Heroism without an option
Thank you for your article about heroes (“Behind the masks, very human heroes,” April 23). The people in your article are brave heroes. I work in a nursing home. I am scared to death every day going to work watching the number of deaths go up. I do care about my job, but every day I worry that I will die from the virus, and I agonize that I cannot afford to quit. Many of us would quit if we could afford to.
So the lucky people stay safe at home. Many of the people keeping things going in the outside world are not heroes but very scared people trying to survive.
Questions about the two-state solution
Mark Bilsky’s Voices piece, “On Israel’s 72nd birthday, we must fight for the Two State Solution” (April 23), makes a lot of good points. His organization, Americans for Peace Now, is a good group that recognizes that Israel/Palestine is truly a land of two peoples.
However, there are a number of intractable problems in reaching a two-state solution that his article does not come to grips with. Even if Bilsky is correct that a majority on both sides accepts a two-state solution, it is not enough. On the Palestinian Arab side, the people do not live in a democratic society where the majority’s views prevail. On the Israeli side, the people believe that they face an existential threat from Iran, Hezbollah and Hamas. It is hard to give up land when the society feels such a basic lack of security.
And there are specific issues that make a resolution extremely difficult: the status of Jerusalem and the demand for a Palestinian Arab right of return. How would Americans for Peace Now deal with these issues?
Mark Bilsky responds:
There are many obstacles to reaching a two-state solution for the Israeli-Palestinian conflict, and the ones Elihu Leifer mentions are among the most serious. APN recognizes them, but we know that they all have solutions. A good place to start negotiating and implementing pragmatic solutions that will pave the way to a two-state solution isencouraging committed, pro-peace leadership — Israeli, Palestinian and American. We have seen in the past that Israeli and Arab leaders committed to peace can reach peace accords and solidify support for such agreements among their publics, and that committed U.S. presidents can play an invaluable role as brokers.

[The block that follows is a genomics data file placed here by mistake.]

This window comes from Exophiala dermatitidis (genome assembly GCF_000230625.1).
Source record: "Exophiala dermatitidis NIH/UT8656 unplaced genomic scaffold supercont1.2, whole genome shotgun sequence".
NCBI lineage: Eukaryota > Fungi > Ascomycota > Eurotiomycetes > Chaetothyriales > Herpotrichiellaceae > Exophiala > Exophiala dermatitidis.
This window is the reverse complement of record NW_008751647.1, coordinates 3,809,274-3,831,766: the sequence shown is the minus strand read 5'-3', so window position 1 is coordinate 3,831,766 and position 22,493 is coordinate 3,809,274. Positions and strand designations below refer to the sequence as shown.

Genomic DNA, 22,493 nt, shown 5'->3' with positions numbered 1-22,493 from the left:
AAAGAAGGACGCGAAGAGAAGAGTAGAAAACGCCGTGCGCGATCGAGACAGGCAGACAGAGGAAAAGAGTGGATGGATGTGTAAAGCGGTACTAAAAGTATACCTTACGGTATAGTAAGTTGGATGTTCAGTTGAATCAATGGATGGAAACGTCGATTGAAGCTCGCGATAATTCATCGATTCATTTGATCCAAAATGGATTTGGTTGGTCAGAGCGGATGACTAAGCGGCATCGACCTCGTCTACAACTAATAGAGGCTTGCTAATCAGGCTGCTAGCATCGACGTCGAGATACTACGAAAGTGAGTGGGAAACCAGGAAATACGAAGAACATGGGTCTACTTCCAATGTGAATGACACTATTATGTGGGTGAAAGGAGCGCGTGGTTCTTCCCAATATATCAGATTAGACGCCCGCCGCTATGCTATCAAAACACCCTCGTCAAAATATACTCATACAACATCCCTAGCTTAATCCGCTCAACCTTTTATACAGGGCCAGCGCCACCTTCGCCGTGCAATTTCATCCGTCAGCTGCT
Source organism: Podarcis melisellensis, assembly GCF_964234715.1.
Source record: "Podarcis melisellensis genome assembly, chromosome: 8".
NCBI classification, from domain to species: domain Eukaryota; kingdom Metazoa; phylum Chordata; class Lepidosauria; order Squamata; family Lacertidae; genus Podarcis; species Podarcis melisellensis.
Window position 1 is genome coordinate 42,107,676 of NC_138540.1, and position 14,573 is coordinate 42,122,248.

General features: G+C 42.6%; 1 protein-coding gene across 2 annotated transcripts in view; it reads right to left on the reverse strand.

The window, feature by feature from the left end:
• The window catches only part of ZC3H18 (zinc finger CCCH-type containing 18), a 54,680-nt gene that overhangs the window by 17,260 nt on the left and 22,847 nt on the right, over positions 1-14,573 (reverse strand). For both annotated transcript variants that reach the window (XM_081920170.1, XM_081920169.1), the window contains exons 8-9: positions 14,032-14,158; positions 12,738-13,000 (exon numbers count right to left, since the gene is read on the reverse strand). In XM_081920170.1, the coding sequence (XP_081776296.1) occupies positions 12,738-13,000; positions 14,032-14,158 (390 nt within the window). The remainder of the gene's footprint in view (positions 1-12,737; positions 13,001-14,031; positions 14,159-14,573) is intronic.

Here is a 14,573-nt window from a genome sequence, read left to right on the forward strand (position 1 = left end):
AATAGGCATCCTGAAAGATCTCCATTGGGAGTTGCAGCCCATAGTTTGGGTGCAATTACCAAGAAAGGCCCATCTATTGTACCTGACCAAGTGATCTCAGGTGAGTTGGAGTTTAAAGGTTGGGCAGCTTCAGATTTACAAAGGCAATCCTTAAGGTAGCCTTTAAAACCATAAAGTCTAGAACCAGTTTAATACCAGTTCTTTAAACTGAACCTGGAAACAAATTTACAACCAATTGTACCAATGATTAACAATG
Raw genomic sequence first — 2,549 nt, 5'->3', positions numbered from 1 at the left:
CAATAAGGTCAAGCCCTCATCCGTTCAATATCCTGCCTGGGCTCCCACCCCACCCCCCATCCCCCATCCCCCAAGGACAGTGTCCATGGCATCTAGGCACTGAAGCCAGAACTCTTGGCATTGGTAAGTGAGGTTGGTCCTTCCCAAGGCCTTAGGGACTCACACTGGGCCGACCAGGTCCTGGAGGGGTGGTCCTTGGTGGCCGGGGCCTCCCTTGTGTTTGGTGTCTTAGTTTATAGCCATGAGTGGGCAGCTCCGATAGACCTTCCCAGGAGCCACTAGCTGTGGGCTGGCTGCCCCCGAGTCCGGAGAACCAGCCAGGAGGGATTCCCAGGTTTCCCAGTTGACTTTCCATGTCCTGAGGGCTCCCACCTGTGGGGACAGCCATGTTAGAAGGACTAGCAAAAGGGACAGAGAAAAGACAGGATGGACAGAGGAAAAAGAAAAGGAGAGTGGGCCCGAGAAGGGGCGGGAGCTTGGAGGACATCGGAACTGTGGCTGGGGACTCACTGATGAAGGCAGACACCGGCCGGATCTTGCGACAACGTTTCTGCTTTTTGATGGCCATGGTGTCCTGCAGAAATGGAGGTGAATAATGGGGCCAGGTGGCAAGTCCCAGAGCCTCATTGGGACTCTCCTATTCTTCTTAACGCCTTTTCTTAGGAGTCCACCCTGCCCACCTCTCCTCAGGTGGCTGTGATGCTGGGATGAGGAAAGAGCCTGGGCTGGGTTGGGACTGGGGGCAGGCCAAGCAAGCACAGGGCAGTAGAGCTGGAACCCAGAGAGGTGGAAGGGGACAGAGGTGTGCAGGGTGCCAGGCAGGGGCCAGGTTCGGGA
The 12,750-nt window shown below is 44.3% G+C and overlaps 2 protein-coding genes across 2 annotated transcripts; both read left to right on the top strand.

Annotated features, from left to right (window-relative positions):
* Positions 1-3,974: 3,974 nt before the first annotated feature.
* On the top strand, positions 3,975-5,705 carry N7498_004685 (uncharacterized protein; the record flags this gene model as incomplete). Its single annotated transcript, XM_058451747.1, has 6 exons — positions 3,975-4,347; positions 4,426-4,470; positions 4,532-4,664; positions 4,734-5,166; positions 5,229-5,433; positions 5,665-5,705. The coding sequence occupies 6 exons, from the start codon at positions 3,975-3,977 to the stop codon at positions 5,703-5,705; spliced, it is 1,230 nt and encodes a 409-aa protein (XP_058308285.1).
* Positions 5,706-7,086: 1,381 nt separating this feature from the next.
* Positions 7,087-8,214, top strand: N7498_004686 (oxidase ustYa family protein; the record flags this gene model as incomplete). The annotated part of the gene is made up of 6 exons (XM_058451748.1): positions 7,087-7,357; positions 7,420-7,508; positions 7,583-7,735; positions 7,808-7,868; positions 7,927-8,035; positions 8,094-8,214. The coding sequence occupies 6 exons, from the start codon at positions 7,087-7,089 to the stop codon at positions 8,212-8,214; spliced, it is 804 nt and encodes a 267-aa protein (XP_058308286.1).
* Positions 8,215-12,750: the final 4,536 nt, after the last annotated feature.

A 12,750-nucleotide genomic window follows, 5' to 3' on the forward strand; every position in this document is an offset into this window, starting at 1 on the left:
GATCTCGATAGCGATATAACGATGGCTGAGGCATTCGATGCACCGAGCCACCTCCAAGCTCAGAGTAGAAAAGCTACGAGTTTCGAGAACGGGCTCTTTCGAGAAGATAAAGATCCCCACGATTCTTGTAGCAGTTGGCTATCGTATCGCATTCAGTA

For our policy statements, please go to peacenow.org and search for “Briefing Book” for more comprehensive views.
The hopelesness of the two-to-tango solution
Mark Bilsky’s birthday present to Israel (“On Israel’s 72nd birthday, we must fight for the Two State Solution,” April 23) suggests that those who “fantasize” about a successful one-state solution are tone deaf and that a two-state solution is the only possibility.
However, he ignores, as do others at Americans for Peace Now, the old axiom that “it takes two to tango,” which is quite difficult when your potential partners don’t desire to dance and prefer to sit at the edge of the dance floor and shoot or hurl explosive projectiles at you.
Don’t forget the Trump solution
I am astonished that Mark Bilsky, APN’s deputy CEO, failed to mention the Trump administration’s recently announced peace plan. The Trump plan preserves Israel’s national interests and security, preserves the civil rights of the Palestinian Arabs and, at the same time, has found favor with neighboring Sunni Arab nations.
I would urge APN’s leadership to peruse the Trump plan and then endorse it for the sake of peace in the Middle East. I hope that all mainstream American Jewish organizations and WJW’s Editorial Board will do the same.
Don’t forget the hindquarters
Thank you for the excellent article on KOL Foods (“Devora Kimelman-Block makes her dream of grass-fed, organic, kosher meat come true,” April 13). However, I want to point out a significant error in the statement “only the forequarters of a cow are kosher.”
In fact, except for some specific portions, the entirety of a kosher animal, when kosher slaughtered and properly butchered, is kosher. The butchering includes removal of prohibited blood vessels, fats and the sciatic nerve.
Since the forequarters have less of the prohibited fats and no sciatic nerve, this process is much simpler. When it is easy to sell the hindquarters to non-Jews, it has become the custom not to butcher the hindquarters. This has led to the loss of expertise in many parts of the world, and the major kashrut organizations in the United States do not certify hindquarters. But in Israel, hindquarters are sold.
From time to time, there have been small processors in this country under local supervision that sell hindquarter cuts. In fact, my understanding is KOL Foods was once one of them.